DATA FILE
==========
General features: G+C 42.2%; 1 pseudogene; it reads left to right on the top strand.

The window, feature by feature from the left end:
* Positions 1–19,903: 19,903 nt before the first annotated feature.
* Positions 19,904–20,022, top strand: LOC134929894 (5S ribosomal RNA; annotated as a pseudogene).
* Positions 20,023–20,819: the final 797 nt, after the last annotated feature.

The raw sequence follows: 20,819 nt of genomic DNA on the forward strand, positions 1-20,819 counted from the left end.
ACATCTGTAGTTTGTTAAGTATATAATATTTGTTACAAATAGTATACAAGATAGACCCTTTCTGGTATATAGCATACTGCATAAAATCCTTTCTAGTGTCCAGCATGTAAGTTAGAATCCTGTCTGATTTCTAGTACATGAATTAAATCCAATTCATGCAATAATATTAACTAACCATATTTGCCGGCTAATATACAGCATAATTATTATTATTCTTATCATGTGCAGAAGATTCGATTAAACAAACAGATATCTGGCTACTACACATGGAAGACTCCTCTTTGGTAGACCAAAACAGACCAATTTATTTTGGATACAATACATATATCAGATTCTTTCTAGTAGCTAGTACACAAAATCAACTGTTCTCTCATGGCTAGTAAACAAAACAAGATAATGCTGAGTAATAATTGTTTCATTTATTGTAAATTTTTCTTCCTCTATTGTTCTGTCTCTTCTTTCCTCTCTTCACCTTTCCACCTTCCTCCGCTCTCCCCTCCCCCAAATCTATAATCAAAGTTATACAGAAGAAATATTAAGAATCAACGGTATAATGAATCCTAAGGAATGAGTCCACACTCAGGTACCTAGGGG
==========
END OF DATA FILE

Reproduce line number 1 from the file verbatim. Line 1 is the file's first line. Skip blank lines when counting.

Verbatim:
General features: G+C 42.2%; 1 pseudogene; it reads left to right on the top strand.